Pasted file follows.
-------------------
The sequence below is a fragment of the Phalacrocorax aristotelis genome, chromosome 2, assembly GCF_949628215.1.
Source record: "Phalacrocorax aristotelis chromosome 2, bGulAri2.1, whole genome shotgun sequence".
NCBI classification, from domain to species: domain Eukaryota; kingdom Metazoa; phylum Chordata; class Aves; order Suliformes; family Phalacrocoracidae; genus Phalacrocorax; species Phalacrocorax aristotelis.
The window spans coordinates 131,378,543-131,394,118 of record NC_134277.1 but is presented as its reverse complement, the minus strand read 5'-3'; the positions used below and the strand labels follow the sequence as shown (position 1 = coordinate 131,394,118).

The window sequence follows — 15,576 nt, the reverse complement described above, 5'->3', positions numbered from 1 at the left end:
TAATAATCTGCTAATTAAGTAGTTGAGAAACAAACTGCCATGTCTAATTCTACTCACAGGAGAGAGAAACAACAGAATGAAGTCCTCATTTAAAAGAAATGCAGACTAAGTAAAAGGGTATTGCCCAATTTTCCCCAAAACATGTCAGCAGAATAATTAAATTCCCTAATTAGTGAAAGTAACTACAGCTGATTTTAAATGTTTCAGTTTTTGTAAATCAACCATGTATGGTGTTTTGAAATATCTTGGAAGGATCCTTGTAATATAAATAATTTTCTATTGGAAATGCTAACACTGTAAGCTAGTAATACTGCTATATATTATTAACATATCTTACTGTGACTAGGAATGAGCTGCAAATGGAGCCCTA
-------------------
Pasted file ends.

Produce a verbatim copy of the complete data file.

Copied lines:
The sequence below is a fragment of the Phalacrocorax aristotelis genome, chromosome 2, assembly GCF_949628215.1.
Source record: "Phalacrocorax aristotelis chromosome 2, bGulAri2.1, whole genome shotgun sequence".
NCBI classification, from domain to species: domain Eukaryota; kingdom Metazoa; phylum Chordata; class Aves; order Suliformes; family Phalacrocoracidae; genus Phalacrocorax; species Phalacrocorax aristotelis.
The window spans coordinates 131,378,543-131,394,118 of record NC_134277.1 but is presented as its reverse complement, the minus strand read 5'-3'; the positions used below and the strand labels follow the sequence as shown (position 1 = coordinate 131,394,118).

The window sequence follows — 15,576 nt, the reverse complement described above, 5'->3', positions numbered from 1 at the left end:
TAATAATCTGCTAATTAAGTAGTTGAGAAACAAACTGCCATGTCTAATTCTACTCACAGGAGAGAGAAACAACAGAATGAAGTCCTCATTTAAAAGAAATGCAGACTAAGTAAAAGGGTATTGCCCAATTTTCCCCAAAACATGTCAGCAGAATAATTAAATTCCCTAATTAGTGAAAGTAACTACAGCTGATTTTAAATGTTTCAGTTTTTGTAAATCAACCATGTATGGTGTTTTGAAATATCTTGGAAGGATCCTTGTAATATAAATAATTTTCTATTGGAAATGCTAACACTGTAAGCTAGTAATACTGCTATATATTATTAACATATCTTACTGTGACTAGGAATGAGCTGCAAATGGAGCCCTA